Space-Age Shades

New sunglasses block ultraviolet and infrared radiation
The sunglass lenses worn by NASA astronauts are considerably darker than the commercial lenses, with a thin gold coating that offers total protection, not only against ultraviolet radiation, but also against the harmful infrared radiation in space.

Since 1989, Dr. Keith Manuel has been recognized as the “official” optometrist overseeing the NASA Space Shuttle, the International Space Station, and various other vision-related space projects. In 1990, Dr. Manuel was selected by NASA’s Johnson Space Center to perform studies establishing the viability of contact lenses in space flight. Ever since this initial research effort, he has continued to provide vision care for the astronaut corps, while finding time to co-author the ophthalmic chapter in the book, “Principles of Clinical Medicine for Space Flight.”

Dr. Manuel’s contribution to the Space Program does not stop there, however. He and a company renowned for its stylish eyewear products are responsible for bringing a titanium alloy frame to NASA that can withstand the extreme conditions of space travel. After rigorous testing by NASA scientists, the Agency agreed that the Titan Minimal Art frame was best suited to protect the eyes of astronauts on their space missions.

The frame, produced by Silhouette International Schmied AG (Silhouette), is extremely light in weight and devoid of hinge screws, which reduces the danger potential for astronauts to a minimum. Because astronauts work in sensitive environments, tiny screws or eyeglass components that become loose or fall off could lead to a catastrophe. Such hazards could potentially come in to play during Extra Vehicular Activity (EVA), when astronauts spacewalk with only the protection of their spacesuits. A loose screw or component during an EVA could be nasally or orally ingested, causing choking; could be drawn into the coolant system impeller, causing mechanical suit failure; or could cause a tear in the suit bladder, resulting in a loss of suit pressure.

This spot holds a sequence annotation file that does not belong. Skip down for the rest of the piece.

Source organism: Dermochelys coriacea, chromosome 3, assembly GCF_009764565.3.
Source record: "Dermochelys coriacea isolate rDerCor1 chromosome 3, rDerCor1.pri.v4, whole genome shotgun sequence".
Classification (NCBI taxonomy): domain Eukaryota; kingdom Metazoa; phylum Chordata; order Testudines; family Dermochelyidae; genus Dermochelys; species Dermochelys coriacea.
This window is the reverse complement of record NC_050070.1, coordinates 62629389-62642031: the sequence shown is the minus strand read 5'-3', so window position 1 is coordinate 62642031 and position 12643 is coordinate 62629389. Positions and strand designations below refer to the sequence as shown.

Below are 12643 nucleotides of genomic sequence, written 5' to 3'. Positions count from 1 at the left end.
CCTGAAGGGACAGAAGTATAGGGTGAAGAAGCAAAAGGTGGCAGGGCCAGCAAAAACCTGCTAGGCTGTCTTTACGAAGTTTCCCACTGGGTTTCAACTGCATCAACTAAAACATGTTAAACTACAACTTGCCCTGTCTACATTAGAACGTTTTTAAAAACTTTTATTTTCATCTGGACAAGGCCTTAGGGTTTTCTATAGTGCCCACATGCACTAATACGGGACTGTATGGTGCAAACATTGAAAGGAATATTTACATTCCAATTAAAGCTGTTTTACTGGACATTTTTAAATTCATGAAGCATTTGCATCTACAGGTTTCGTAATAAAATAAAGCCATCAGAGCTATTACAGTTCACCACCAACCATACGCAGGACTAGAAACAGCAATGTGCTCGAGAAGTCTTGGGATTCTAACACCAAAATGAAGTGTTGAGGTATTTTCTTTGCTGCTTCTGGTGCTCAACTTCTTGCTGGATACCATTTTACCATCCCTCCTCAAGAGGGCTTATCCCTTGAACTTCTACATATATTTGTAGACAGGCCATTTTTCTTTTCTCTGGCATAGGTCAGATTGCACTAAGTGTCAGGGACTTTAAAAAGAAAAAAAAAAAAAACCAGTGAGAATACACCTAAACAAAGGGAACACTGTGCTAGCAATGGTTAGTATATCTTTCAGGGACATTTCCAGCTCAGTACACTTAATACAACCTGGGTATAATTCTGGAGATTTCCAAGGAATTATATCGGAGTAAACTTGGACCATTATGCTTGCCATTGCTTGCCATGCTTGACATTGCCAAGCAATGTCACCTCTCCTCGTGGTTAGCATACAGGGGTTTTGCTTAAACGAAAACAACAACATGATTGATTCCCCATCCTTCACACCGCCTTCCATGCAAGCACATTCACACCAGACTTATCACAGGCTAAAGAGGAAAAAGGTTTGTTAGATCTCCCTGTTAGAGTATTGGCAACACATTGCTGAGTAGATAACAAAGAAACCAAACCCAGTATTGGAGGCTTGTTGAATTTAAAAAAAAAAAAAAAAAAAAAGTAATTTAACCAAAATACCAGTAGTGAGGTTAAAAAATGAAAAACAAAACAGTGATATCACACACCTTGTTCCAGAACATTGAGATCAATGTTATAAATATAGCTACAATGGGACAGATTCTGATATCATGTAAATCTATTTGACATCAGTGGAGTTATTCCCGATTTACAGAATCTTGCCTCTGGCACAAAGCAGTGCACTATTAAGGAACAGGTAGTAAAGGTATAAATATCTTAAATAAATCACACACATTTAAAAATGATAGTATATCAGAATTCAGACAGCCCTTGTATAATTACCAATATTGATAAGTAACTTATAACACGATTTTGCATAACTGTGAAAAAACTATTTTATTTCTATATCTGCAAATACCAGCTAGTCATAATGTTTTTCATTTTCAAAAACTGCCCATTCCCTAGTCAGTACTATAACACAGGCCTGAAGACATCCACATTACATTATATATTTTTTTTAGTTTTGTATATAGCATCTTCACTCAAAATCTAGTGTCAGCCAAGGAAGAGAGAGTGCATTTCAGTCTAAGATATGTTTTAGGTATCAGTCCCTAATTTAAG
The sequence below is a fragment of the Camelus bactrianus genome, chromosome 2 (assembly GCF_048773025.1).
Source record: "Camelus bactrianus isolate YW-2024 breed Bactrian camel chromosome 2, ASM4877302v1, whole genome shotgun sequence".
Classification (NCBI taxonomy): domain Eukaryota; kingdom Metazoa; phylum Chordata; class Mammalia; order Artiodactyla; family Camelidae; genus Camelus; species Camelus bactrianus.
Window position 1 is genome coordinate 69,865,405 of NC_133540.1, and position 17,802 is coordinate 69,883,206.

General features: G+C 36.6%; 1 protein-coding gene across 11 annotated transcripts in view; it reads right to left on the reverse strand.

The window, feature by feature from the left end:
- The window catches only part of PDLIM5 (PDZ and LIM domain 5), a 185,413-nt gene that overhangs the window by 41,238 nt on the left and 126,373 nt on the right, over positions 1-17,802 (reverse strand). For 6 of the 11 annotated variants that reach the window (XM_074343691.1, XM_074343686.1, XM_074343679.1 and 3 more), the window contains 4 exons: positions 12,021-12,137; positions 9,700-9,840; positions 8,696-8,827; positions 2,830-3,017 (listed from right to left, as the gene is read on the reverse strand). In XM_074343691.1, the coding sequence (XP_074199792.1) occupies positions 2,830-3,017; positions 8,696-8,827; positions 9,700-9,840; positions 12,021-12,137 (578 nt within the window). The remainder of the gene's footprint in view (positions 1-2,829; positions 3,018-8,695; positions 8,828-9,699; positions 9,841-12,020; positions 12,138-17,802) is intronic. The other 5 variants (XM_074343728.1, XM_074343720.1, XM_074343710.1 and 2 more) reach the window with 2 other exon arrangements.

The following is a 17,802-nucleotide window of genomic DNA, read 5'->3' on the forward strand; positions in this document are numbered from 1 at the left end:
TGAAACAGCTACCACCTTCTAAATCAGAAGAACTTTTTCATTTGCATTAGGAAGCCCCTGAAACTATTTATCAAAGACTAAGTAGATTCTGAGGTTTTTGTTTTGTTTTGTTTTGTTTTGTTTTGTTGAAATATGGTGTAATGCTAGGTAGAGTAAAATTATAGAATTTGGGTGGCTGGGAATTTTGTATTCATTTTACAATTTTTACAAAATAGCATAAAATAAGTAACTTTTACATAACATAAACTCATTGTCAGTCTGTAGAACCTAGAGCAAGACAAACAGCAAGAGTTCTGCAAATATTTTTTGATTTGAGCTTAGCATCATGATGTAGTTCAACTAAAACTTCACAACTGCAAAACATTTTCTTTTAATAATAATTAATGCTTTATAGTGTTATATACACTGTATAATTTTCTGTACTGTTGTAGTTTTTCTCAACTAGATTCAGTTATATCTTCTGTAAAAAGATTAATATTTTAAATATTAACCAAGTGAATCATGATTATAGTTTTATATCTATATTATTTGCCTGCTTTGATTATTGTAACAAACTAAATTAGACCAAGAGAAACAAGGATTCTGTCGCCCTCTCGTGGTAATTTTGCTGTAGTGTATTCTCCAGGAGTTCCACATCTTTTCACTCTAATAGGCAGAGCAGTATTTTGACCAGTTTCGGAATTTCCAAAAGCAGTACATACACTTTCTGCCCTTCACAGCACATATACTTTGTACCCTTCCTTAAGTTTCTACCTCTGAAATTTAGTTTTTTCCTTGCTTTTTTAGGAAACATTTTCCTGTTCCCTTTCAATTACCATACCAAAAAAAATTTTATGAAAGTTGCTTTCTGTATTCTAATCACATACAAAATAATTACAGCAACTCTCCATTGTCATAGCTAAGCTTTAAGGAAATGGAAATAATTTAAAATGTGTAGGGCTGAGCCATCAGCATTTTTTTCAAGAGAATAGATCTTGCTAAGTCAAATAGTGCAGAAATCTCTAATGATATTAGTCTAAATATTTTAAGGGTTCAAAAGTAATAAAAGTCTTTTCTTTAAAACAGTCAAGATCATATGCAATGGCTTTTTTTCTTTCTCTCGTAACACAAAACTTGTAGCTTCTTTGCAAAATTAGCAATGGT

The already difficult-to-handle conditions of space are further exacerbated by the fact that astronauts can be on the job for up to 10 hours without pause, while wearing tight-fitting helmets. Long durations in spacesuits preclude astronauts from using their hands in the event that their eyeglasses slip out of place.

Silhouette’s Titan Minimal Art frames possess a super elasticity that ensures a slip-free fit for wearing comfort, without causing irritating pressure points. The titanium alloy used in the frames also prevents allergic reactions. This technology is available to both NASA astronauts and public consumers in either corrective eyewear or sunglass models.

The only difference between the sunwear used by NASA astronauts and the commercial models is the lens. Dr. Manuel and Silhouette brought NASA a lens that is considerably darker (5.5-percent overall light transmittance), with a thin gold coating that offers total protection, not only against ultraviolet (UV) radiation, but also against the harmful infrared radiation in space.

Silhouette adapted the NASA lens to offer commercial users lasting comfort and protection against harmful infrared light exposure. The company’s VoyagerTM lens uses the combination of a soft-brown tint and a scratch-resistant, bi-layer mirror to strike an ideal balance between the amount of short-wave blue light absorbed and allowed to reach the eye (like UV, blue light has been shown to cause irreversible damage to the eye). These features not only provide contrast enhancement and comfort from the fatigue of scattered blue light, but longer-term wearability and better color perception than many high-contrast lenses.

Silhouette International Schmied AG is based in Linz, Austria, with a U.S. office, Silhouette Optical Ltd., in Northvale, New Jersey.

VoyagerTM is a trademark of Silhouette International Schmied AG.

 Previous Page / Home / Contents / Next page